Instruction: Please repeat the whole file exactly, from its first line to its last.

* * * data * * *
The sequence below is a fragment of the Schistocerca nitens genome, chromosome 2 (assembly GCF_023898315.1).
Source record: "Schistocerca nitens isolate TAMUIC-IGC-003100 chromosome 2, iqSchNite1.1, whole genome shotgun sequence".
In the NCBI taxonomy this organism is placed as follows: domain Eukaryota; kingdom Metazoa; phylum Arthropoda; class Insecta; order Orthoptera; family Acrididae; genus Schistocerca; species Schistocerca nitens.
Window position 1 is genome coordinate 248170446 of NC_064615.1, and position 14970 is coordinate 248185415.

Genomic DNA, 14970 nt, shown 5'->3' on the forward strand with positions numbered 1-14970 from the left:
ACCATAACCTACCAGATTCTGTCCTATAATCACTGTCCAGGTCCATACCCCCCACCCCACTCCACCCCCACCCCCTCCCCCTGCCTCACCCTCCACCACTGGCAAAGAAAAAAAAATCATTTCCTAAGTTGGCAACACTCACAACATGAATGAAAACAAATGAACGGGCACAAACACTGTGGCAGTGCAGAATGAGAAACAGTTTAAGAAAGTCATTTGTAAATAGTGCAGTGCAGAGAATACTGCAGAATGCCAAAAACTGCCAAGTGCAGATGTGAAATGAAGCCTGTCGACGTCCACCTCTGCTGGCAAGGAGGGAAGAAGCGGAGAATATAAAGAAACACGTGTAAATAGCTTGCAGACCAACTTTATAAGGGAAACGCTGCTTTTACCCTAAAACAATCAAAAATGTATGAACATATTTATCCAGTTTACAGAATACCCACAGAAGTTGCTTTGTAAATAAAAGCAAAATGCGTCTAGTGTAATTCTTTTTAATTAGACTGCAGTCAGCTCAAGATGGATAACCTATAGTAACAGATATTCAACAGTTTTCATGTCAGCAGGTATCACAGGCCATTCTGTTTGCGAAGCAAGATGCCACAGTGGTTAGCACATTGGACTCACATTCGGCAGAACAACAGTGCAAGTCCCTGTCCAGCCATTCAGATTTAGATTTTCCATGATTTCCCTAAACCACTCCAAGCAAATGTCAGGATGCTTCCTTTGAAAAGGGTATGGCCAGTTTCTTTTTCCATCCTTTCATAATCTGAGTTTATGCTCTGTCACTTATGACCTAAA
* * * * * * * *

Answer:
The sequence below is a fragment of the Schistocerca nitens genome, chromosome 2 (assembly GCF_023898315.1).
Source record: "Schistocerca nitens isolate TAMUIC-IGC-003100 chromosome 2, iqSchNite1.1, whole genome shotgun sequence".
In the NCBI taxonomy this organism is placed as follows: domain Eukaryota; kingdom Metazoa; phylum Arthropoda; class Insecta; order Orthoptera; family Acrididae; genus Schistocerca; species Schistocerca nitens.
Window position 1 is genome coordinate 248170446 of NC_064615.1, and position 14970 is coordinate 248185415.

Genomic DNA, 14970 nt, shown 5'->3' on the forward strand with positions numbered 1-14970 from the left:
ACCATAACCTACCAGATTCTGTCCTATAATCACTGTCCAGGTCCATACCCCCCACCCCACTCCACCCCCACCCCCTCCCCCTGCCTCACCCTCCACCACTGGCAAAGAAAAAAAAATCATTTCCTAAGTTGGCAACACTCACAACATGAATGAAAACAAATGAACGGGCACAAACACTGTGGCAGTGCAGAATGAGAAACAGTTTAAGAAAGTCATTTGTAAATAGTGCAGTGCAGAGAATACTGCAGAATGCCAAAAACTGCCAAGTGCAGATGTGAAATGAAGCCTGTCGACGTCCACCTCTGCTGGCAAGGAGGGAAGAAGCGGAGAATATAAAGAAACACGTGTAAATAGCTTGCAGACCAACTTTATAAGGGAAACGCTGCTTTTACCCTAAAACAATCAAAAATGTATGAACATATTTATCCAGTTTACAGAATACCCACAGAAGTTGCTTTGTAAATAAAAGCAAAATGCGTCTAGTGTAATTCTTTTTAATTAGACTGCAGTCAGCTCAAGATGGATAACCTATAGTAACAGATATTCAACAGTTTTCATGTCAGCAGGTATCACAGGCCATTCTGTTTGCGAAGCAAGATGCCACAGTGGTTAGCACATTGGACTCACATTCGGCAGAACAACAGTGCAAGTCCCTGTCCAGCCATTCAGATTTAGATTTTCCATGATTTCCCTAAACCACTCCAAGCAAATGTCAGGATGCTTCCTTTGAAAAGGGTATGGCCAGTTTCTTTTTCCATCCTTTCATAATCTGAGTTTATGCTCTGTCACTTATGACCTAAA